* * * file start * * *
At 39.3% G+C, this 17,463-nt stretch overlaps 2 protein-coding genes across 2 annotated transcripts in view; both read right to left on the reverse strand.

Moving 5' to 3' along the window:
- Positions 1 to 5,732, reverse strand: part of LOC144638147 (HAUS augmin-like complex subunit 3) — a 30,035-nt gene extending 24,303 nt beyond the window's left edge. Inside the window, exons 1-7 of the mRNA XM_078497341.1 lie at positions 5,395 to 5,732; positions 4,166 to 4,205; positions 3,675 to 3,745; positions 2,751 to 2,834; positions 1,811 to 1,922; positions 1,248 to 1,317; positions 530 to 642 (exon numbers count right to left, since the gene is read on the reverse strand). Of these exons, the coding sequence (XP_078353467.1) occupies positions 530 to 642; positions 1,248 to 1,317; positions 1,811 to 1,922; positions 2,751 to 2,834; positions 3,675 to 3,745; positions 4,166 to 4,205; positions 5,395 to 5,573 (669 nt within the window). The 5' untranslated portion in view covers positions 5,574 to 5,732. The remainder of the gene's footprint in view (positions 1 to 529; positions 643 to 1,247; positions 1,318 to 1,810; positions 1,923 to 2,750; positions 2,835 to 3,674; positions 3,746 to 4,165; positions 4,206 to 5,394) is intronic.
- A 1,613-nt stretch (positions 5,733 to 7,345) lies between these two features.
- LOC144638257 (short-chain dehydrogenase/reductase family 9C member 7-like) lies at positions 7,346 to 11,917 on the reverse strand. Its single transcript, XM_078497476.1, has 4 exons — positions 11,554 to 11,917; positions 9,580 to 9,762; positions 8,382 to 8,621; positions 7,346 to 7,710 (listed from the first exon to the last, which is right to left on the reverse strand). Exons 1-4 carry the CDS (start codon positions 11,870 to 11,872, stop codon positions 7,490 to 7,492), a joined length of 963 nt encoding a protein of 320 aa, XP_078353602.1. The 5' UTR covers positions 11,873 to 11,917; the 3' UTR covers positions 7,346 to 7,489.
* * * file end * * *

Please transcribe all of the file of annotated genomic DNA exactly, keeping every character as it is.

At 39.3% G+C, this 17,463-nt stretch overlaps 2 protein-coding genes across 2 annotated transcripts in view; both read right to left on the reverse strand.

Moving 5' to 3' along the window:
- Positions 1 to 5,732, reverse strand: part of LOC144638147 (HAUS augmin-like complex subunit 3) — a 30,035-nt gene extending 24,303 nt beyond the window's left edge. Inside the window, exons 1-7 of the mRNA XM_078497341.1 lie at positions 5,395 to 5,732; positions 4,166 to 4,205; positions 3,675 to 3,745; positions 2,751 to 2,834; positions 1,811 to 1,922; positions 1,248 to 1,317; positions 530 to 642 (exon numbers count right to left, since the gene is read on the reverse strand). Of these exons, the coding sequence (XP_078353467.1) occupies positions 530 to 642; positions 1,248 to 1,317; positions 1,811 to 1,922; positions 2,751 to 2,834; positions 3,675 to 3,745; positions 4,166 to 4,205; positions 5,395 to 5,573 (669 nt within the window). The 5' untranslated portion in view covers positions 5,574 to 5,732. The remainder of the gene's footprint in view (positions 1 to 529; positions 643 to 1,247; positions 1,318 to 1,810; positions 1,923 to 2,750; positions 2,835 to 3,674; positions 3,746 to 4,165; positions 4,206 to 5,394) is intronic.
- A 1,613-nt stretch (positions 5,733 to 7,345) lies between these two features.
- LOC144638257 (short-chain dehydrogenase/reductase family 9C member 7-like) lies at positions 7,346 to 11,917 on the reverse strand. Its single transcript, XM_078497476.1, has 4 exons — positions 11,554 to 11,917; positions 9,580 to 9,762; positions 8,382 to 8,621; positions 7,346 to 7,710 (listed from the first exon to the last, which is right to left on the reverse strand). Exons 1-4 carry the CDS (start codon positions 11,870 to 11,872, stop codon positions 7,490 to 7,492), a joined length of 963 nt encoding a protein of 320 aa, XP_078353602.1. The 5' UTR covers positions 11,873 to 11,917; the 3' UTR covers positions 7,346 to 7,489.